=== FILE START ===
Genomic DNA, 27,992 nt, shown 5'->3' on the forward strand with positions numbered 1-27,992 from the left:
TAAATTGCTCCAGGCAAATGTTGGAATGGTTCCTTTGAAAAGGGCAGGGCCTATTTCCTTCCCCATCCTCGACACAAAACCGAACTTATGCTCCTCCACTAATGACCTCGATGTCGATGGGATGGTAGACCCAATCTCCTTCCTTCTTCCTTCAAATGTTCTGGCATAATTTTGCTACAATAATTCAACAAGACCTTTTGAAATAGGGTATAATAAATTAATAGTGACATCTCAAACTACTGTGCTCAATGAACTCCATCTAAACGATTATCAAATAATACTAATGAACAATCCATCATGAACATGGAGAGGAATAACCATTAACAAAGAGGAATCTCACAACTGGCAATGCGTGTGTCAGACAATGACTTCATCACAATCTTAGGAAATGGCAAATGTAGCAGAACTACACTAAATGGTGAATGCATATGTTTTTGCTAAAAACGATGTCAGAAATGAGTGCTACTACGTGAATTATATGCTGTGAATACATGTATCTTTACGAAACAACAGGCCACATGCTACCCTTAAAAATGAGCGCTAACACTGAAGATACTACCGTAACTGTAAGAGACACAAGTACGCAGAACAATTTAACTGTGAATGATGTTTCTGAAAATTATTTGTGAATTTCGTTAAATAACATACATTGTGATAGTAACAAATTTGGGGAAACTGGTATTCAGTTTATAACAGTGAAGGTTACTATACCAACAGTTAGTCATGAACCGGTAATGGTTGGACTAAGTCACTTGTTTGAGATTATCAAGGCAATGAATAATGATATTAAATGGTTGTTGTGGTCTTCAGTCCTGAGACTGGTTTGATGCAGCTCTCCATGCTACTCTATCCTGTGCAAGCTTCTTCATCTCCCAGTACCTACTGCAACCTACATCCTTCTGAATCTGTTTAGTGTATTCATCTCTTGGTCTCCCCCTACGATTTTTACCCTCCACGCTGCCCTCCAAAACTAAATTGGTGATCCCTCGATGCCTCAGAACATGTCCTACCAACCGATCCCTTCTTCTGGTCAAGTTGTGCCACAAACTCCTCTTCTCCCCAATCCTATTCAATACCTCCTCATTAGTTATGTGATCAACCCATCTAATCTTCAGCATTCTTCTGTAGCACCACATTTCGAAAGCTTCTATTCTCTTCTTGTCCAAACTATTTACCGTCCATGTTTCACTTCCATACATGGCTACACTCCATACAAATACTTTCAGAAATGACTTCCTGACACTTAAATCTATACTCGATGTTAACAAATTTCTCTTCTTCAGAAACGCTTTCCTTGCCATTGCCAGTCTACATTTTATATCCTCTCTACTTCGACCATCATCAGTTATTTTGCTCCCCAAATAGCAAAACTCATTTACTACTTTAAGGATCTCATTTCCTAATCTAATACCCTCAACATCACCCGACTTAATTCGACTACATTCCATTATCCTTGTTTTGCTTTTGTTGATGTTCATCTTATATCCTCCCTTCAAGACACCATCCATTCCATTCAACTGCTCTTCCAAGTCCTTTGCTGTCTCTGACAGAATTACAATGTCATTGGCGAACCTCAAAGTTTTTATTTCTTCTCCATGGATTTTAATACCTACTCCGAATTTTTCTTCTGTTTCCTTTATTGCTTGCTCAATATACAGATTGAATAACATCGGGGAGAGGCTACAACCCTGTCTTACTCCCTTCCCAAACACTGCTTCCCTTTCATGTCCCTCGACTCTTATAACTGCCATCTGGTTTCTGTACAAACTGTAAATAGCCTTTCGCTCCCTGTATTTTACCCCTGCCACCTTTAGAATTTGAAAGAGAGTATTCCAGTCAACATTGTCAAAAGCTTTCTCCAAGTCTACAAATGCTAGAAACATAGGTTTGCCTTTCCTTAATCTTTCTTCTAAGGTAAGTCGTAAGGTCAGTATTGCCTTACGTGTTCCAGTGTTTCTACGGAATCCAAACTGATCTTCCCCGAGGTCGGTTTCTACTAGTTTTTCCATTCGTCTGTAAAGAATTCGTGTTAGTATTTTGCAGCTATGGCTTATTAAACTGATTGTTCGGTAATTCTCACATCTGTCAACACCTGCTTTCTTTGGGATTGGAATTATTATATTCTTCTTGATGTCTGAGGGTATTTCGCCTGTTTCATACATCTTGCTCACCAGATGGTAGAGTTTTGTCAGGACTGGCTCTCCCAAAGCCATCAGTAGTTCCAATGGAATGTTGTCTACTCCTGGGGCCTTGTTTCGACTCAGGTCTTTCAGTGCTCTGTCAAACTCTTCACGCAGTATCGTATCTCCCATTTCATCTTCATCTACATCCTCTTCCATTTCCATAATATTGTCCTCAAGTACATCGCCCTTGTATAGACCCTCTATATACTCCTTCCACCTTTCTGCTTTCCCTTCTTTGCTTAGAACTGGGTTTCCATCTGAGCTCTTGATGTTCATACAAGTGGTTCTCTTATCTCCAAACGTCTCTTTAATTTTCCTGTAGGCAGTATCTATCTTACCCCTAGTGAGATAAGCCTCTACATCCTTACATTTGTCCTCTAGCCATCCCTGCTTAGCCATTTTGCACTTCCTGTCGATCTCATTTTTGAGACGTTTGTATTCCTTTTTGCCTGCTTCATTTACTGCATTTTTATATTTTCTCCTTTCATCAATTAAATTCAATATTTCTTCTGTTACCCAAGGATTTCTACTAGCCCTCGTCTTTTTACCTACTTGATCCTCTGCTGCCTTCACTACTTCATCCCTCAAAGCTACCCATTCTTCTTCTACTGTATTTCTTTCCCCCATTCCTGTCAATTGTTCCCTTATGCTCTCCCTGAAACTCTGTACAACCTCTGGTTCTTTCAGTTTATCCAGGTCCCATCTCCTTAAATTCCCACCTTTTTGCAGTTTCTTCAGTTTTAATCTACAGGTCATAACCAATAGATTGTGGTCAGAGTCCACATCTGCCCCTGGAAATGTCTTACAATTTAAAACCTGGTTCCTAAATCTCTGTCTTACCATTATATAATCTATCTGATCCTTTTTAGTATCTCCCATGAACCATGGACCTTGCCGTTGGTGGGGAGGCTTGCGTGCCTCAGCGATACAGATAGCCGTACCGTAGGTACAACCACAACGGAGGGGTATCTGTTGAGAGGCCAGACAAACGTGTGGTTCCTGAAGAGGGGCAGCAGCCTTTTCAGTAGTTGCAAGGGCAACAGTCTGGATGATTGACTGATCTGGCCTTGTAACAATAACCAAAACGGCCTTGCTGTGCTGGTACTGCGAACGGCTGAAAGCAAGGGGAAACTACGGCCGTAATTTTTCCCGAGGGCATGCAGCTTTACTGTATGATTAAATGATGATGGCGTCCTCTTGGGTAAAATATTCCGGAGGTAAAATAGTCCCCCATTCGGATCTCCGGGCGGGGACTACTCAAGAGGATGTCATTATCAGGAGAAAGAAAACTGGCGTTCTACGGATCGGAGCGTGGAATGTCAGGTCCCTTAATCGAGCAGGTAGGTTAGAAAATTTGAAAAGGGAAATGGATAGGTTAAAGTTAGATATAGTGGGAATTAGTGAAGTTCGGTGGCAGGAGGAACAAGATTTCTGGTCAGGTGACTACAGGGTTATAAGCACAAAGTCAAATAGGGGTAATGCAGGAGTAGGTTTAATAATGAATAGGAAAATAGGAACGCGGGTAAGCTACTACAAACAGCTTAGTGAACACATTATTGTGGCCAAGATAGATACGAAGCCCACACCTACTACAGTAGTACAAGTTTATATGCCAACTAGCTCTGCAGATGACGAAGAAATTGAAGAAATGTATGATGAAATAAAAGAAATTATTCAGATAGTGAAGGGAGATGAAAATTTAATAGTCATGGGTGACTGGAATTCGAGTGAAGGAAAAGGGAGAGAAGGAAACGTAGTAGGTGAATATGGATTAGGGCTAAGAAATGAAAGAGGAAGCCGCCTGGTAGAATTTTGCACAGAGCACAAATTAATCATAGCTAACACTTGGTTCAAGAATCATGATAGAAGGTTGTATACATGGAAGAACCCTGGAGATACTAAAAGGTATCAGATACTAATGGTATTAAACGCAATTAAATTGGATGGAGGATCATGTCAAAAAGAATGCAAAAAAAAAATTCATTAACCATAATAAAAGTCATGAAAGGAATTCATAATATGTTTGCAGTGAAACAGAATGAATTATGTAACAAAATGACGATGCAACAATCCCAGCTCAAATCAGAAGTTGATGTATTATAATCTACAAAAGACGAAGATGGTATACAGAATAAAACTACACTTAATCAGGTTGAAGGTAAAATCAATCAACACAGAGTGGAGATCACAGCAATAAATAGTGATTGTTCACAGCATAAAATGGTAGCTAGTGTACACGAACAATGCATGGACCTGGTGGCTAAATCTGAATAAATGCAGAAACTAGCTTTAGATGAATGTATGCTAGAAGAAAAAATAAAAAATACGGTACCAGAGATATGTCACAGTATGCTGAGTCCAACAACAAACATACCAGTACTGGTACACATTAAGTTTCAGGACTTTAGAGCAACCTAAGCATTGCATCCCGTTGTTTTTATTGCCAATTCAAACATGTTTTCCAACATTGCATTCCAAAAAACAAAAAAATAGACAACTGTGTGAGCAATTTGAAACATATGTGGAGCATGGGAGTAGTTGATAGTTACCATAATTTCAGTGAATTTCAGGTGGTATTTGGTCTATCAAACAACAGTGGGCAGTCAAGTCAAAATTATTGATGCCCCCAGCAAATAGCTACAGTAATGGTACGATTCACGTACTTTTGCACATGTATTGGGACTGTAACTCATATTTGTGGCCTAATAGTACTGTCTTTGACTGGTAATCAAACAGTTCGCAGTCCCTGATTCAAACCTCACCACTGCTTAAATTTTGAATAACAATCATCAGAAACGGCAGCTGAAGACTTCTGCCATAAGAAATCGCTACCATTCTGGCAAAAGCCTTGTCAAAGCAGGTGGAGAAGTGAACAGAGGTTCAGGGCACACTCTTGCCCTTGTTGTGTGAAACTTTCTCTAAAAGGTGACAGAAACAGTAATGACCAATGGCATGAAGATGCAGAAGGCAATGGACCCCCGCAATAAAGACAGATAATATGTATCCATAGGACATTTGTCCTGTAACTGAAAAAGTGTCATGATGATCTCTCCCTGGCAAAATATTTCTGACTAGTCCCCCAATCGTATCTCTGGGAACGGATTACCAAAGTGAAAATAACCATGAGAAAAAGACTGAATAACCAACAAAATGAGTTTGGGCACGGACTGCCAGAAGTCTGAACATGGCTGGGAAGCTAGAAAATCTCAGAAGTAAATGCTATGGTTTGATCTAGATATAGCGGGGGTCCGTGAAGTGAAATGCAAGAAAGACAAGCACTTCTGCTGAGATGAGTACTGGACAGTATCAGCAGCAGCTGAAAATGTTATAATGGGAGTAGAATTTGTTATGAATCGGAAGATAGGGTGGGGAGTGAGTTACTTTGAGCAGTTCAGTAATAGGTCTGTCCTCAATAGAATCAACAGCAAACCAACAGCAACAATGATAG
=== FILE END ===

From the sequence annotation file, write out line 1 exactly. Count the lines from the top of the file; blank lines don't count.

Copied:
Genomic DNA, 27,992 nt, shown 5'->3' on the forward strand with positions numbered 1-27,992 from the left: